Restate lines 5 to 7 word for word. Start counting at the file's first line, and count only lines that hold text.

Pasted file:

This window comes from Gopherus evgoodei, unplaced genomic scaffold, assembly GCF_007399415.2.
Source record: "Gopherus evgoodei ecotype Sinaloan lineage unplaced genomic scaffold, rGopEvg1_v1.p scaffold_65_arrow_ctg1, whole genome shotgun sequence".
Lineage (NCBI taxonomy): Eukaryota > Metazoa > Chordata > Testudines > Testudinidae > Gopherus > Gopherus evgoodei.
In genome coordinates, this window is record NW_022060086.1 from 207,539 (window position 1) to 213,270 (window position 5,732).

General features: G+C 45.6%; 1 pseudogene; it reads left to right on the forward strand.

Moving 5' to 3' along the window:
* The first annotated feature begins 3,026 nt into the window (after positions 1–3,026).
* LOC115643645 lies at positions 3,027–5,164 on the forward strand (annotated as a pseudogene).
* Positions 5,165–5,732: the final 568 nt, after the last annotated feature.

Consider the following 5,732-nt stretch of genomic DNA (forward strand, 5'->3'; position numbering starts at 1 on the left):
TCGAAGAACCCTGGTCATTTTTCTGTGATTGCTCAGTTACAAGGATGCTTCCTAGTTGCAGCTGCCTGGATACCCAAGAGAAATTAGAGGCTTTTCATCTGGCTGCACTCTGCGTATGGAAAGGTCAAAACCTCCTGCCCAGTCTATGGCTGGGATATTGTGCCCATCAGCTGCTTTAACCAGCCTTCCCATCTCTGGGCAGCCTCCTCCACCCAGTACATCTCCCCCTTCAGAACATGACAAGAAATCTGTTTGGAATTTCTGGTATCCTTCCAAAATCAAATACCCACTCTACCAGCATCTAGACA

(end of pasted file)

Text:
General features: G+C 45.6%; 1 pseudogene; it reads left to right on the forward strand.

Moving 5' to 3' along the window:
* The first annotated feature begins 3,026 nt into the window (after positions 1–3,026).